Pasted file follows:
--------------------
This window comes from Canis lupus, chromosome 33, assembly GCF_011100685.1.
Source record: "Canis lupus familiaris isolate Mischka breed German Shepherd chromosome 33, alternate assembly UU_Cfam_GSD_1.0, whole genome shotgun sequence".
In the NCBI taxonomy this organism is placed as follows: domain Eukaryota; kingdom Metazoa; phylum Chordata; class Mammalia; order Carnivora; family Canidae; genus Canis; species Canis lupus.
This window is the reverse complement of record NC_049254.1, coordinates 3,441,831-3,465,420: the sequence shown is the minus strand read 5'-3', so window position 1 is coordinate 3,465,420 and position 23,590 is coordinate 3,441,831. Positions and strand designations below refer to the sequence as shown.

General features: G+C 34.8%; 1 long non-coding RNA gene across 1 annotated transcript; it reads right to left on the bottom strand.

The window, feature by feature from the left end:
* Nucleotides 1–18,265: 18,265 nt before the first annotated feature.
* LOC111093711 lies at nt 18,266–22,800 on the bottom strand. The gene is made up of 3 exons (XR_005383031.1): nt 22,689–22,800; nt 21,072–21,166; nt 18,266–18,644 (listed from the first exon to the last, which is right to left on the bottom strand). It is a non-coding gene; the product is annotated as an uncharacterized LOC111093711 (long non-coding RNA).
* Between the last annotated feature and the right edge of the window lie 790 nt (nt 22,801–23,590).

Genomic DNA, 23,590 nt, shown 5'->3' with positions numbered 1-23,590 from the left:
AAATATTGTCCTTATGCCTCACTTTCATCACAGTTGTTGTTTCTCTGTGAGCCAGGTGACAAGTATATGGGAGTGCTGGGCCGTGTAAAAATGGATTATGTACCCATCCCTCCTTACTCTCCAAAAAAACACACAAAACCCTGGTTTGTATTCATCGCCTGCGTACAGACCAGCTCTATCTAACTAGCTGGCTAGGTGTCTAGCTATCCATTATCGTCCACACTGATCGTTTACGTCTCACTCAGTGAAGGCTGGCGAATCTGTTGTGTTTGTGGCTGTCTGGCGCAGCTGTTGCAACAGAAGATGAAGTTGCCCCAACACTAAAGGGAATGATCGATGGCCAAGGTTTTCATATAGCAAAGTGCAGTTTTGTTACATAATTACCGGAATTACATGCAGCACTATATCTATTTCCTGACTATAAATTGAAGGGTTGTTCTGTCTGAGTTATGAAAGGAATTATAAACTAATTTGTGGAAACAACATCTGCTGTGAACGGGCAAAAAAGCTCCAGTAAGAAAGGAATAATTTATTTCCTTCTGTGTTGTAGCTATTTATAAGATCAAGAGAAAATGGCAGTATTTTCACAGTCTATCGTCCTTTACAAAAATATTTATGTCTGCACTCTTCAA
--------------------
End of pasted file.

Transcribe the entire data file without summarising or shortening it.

This window comes from Canis lupus, chromosome 33, assembly GCF_011100685.1.
Source record: "Canis lupus familiaris isolate Mischka breed German Shepherd chromosome 33, alternate assembly UU_Cfam_GSD_1.0, whole genome shotgun sequence".
In the NCBI taxonomy this organism is placed as follows: domain Eukaryota; kingdom Metazoa; phylum Chordata; class Mammalia; order Carnivora; family Canidae; genus Canis; species Canis lupus.
This window is the reverse complement of record NC_049254.1, coordinates 3,441,831-3,465,420: the sequence shown is the minus strand read 5'-3', so window position 1 is coordinate 3,465,420 and position 23,590 is coordinate 3,441,831. Positions and strand designations below refer to the sequence as shown.

General features: G+C 34.8%; 1 long non-coding RNA gene across 1 annotated transcript; it reads right to left on the bottom strand.

The window, feature by feature from the left end:
* Nucleotides 1–18,265: 18,265 nt before the first annotated feature.
* LOC111093711 lies at nt 18,266–22,800 on the bottom strand. The gene is made up of 3 exons (XR_005383031.1): nt 22,689–22,800; nt 21,072–21,166; nt 18,266–18,644 (listed from the first exon to the last, which is right to left on the bottom strand). It is a non-coding gene; the product is annotated as an uncharacterized LOC111093711 (long non-coding RNA).
* Between the last annotated feature and the right edge of the window lie 790 nt (nt 22,801–23,590).

Genomic DNA, 23,590 nt, shown 5'->3' with positions numbered 1-23,590 from the left:
AAATATTGTCCTTATGCCTCACTTTCATCACAGTTGTTGTTTCTCTGTGAGCCAGGTGACAAGTATATGGGAGTGCTGGGCCGTGTAAAAATGGATTATGTACCCATCCCTCCTTACTCTCCAAAAAAACACACAAAACCCTGGTTTGTATTCATCGCCTGCGTACAGACCAGCTCTATCTAACTAGCTGGCTAGGTGTCTAGCTATCCATTATCGTCCACACTGATCGTTTACGTCTCACTCAGTGAAGGCTGGCGAATCTGTTGTGTTTGTGGCTGTCTGGCGCAGCTGTTGCAACAGAAGATGAAGTTGCCCCAACACTAAAGGGAATGATCGATGGCCAAGGTTTTCATATAGCAAAGTGCAGTTTTGTTACATAATTACCGGAATTACATGCAGCACTATATCTATTTCCTGACTATAAATTGAAGGGTTGTTCTGTCTGAGTTATGAAAGGAATTATAAACTAATTTGTGGAAACAACATCTGCTGTGAACGGGCAAAAAAGCTCCAGTAAGAAAGGAATAATTTATTTCCTTCTGTGTTGTAGCTATTTATAAGATCAAGAGAAAATGGCAGTATTTTCACAGTCTATCGTCCTTTACAAAAATATTTATGTCTGCACTCTTCAA